Some Basic Facts about Shrink Bundling Film
Flexible Packaging Films – Some Basic Facts about Shrink Bundling Film
The most usual methods of manufacturing plastic film are inflation and extrusion. The following information will only deal with inflation.
In the inflation method, the film is manufactured in the form of a tube, which is either rolled up in the form of a tube, or else the edges of the flattened tube are trimmed and the two sheets of film remaining are rolled up on individual bobbins. A machine for the inflation of film consists of four sections: extruder, ring shaped nozzle, cooling system and winder.
The extruder melts and plasticizes the resin granulate and extrudes a thin walled tube through the ring shaped nozzle. An air cushion inside the tube expands it to the requisite diameter, whereupon the tube is captured and runs through a pair of rollers to the rolling unit. The tube is usually cooled by air being blown on it externally through a ring shaped slit. There is also another cooling device in which the film runs over a water-cooled inner mandrel, external cooling being cared for by air or running water.
The shrinkage properties of the various plastic films are obtained by stretching the film during the manufacturing process and cooling it in such a way that the shrinkage tendencies become frozen. In principle, this is possible with all types of plastic film. The ratio between longitudinal and transverse shrinkage can be controlled to a certain extent by the inflation ratio.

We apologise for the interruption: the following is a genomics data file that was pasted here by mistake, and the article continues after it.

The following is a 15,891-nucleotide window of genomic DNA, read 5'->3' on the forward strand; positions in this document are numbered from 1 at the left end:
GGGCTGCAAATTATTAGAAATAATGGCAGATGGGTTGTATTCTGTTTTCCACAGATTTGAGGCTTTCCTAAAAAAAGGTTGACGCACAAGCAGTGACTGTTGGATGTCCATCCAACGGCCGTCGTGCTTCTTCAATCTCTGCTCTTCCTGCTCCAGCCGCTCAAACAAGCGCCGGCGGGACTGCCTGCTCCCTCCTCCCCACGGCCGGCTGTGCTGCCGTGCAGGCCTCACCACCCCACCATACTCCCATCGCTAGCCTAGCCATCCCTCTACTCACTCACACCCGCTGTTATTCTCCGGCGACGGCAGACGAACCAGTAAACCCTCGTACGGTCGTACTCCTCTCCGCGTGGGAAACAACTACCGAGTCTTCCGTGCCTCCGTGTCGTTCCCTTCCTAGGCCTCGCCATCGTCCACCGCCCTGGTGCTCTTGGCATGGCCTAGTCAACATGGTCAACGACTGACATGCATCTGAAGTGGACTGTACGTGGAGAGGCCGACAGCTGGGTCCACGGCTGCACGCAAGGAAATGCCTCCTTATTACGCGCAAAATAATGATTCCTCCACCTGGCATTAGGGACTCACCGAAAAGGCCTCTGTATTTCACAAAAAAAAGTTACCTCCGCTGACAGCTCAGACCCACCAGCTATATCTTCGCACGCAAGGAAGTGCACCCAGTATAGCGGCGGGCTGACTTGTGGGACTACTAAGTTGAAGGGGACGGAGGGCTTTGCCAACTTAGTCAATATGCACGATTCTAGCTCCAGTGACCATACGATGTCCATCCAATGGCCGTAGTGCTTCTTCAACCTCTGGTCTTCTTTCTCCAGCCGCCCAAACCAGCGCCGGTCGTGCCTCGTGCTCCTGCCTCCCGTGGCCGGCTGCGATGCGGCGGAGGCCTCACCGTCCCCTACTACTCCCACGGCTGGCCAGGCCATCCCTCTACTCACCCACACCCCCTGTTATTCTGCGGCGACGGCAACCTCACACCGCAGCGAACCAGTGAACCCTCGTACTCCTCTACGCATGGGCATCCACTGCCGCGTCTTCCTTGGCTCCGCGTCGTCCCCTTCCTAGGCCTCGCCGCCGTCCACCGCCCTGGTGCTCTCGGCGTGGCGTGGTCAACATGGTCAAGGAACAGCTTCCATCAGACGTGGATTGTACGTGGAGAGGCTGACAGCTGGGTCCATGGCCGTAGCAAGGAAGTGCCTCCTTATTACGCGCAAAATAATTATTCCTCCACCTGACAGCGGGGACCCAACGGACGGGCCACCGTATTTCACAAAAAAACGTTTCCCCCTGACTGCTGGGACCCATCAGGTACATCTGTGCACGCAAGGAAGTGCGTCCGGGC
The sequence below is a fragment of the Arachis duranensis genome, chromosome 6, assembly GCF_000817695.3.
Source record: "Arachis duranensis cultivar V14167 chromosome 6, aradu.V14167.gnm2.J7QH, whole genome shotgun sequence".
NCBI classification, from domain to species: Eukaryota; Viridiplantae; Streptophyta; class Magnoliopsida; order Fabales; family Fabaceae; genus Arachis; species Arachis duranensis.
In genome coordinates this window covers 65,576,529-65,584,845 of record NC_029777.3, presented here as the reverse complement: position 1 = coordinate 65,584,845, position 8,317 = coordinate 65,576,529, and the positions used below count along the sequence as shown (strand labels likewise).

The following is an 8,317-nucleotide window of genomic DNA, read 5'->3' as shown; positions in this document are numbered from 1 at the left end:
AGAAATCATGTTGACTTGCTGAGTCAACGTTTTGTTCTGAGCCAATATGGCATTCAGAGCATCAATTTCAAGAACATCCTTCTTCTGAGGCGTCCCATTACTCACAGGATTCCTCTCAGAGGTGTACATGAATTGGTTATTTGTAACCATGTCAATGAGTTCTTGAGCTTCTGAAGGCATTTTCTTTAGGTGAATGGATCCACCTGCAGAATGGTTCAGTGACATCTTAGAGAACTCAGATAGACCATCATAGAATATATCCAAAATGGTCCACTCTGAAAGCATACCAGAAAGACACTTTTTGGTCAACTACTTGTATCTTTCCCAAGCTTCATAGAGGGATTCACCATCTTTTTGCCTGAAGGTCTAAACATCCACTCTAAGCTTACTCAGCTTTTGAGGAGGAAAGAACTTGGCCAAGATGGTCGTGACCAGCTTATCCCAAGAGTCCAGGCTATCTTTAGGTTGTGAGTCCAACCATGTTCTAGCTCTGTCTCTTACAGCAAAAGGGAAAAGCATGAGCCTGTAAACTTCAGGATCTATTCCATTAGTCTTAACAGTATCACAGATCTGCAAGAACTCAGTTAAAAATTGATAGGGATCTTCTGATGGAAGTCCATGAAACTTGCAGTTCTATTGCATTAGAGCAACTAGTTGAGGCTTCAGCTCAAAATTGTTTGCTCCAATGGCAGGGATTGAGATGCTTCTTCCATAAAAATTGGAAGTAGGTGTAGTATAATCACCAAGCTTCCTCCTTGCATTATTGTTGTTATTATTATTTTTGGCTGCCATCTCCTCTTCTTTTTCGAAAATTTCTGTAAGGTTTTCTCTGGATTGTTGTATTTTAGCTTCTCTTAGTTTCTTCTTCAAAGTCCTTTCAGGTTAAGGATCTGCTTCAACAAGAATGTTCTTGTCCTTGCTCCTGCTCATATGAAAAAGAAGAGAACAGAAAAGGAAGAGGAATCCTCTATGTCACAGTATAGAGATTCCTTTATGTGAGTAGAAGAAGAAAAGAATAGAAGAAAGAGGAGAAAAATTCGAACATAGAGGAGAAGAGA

Certain types of shrink films shrink at such a low temperature that boiling water can be used for shrinking. For instance, this is the case with Cryovac bags which are used for poultry, meat, cheese, etc. However, the most usual method involves the use of hot air circulation or heat radiation. The following listing will give you an overview of the degrees C temperatures which cause the more usual films to shrink: Polyester = 70 – 120; LDPE = 90 – 150; Radiated PE = 70 – 140; Polypropylene = 105 – 180; Polystyrene = 100 – 130; PVC = 65 – 150 and PVDC Copolymer = 65 – 100. Please note that these temperatures given are approximate and variations could arise due to the thickness of the film etc. Finally, and most important here, is that the requisite tunnel temperatures are much higher than the actual shrinking temperature of the film.